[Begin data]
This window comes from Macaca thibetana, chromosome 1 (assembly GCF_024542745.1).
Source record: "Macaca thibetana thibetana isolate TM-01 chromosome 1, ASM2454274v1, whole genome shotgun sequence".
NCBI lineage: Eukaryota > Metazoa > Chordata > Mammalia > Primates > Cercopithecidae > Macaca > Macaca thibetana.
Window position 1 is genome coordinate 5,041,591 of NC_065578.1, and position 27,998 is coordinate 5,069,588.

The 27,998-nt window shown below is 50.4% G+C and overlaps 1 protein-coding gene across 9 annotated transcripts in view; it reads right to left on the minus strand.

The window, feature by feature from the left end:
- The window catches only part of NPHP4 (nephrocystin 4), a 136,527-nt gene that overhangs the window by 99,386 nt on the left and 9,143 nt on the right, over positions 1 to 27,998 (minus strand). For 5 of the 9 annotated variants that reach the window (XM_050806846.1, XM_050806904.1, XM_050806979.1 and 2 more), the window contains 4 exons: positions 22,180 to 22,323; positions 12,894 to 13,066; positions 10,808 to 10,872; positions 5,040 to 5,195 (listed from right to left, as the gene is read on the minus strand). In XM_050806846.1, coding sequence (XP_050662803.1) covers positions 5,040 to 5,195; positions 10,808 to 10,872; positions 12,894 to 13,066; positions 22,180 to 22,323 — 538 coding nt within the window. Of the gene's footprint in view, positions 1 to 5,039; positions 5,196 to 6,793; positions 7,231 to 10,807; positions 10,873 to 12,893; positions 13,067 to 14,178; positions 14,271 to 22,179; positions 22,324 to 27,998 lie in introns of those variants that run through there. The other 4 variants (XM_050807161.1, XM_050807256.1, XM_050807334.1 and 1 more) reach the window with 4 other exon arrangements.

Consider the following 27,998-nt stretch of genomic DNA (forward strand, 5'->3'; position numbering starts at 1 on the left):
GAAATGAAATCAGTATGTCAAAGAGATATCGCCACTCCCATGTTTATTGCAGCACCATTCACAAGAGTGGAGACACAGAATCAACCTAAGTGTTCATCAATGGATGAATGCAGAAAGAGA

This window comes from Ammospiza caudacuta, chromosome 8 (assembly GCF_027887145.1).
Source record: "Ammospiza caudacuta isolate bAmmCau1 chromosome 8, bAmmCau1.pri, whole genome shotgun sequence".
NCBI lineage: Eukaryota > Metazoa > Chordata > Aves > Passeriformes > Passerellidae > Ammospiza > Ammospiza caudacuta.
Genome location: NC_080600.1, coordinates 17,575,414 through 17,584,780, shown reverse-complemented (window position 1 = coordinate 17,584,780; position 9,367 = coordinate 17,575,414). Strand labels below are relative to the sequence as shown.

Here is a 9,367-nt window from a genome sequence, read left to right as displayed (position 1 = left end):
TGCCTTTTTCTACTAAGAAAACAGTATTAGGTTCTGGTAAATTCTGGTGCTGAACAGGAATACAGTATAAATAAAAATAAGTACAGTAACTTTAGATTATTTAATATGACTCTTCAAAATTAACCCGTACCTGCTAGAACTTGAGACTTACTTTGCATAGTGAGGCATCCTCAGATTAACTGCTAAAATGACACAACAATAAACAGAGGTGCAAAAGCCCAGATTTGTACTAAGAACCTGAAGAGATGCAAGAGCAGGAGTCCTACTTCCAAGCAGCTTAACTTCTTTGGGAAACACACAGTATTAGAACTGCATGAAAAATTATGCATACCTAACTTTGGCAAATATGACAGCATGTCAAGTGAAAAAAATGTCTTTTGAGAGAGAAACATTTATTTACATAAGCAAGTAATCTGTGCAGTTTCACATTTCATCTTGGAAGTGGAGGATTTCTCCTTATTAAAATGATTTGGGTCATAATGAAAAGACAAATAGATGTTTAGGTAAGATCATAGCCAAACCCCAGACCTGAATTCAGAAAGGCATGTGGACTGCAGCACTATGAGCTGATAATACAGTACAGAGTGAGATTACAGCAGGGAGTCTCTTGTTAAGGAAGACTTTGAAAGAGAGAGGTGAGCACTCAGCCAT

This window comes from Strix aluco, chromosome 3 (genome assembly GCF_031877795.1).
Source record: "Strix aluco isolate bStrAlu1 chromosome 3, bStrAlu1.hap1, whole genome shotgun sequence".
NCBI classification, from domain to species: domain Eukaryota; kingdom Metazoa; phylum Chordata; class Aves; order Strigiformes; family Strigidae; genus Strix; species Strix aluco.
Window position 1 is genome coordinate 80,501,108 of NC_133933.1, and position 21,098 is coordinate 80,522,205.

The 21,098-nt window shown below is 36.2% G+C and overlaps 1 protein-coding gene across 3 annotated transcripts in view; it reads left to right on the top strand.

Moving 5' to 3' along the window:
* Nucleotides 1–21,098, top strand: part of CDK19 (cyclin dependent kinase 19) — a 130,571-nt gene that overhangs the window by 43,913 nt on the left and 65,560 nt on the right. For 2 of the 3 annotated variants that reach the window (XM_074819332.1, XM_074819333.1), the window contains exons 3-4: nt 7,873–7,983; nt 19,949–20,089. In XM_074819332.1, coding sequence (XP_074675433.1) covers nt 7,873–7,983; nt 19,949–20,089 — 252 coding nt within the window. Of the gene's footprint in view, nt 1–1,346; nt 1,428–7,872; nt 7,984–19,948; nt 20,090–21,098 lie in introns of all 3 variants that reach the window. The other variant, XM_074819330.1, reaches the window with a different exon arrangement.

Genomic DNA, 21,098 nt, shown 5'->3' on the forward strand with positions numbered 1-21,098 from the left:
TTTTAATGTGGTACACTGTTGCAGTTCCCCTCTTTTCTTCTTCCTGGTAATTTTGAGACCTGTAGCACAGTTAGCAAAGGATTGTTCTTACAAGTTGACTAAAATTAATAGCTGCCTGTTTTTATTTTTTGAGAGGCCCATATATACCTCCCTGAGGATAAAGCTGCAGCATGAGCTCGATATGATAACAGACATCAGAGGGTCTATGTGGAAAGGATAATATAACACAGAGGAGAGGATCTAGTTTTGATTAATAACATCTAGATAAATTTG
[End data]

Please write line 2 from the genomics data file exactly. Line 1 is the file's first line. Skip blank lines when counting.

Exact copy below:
Source record: "Macaca thibetana thibetana isolate TM-01 chromosome 1, ASM2454274v1, whole genome shotgun sequence".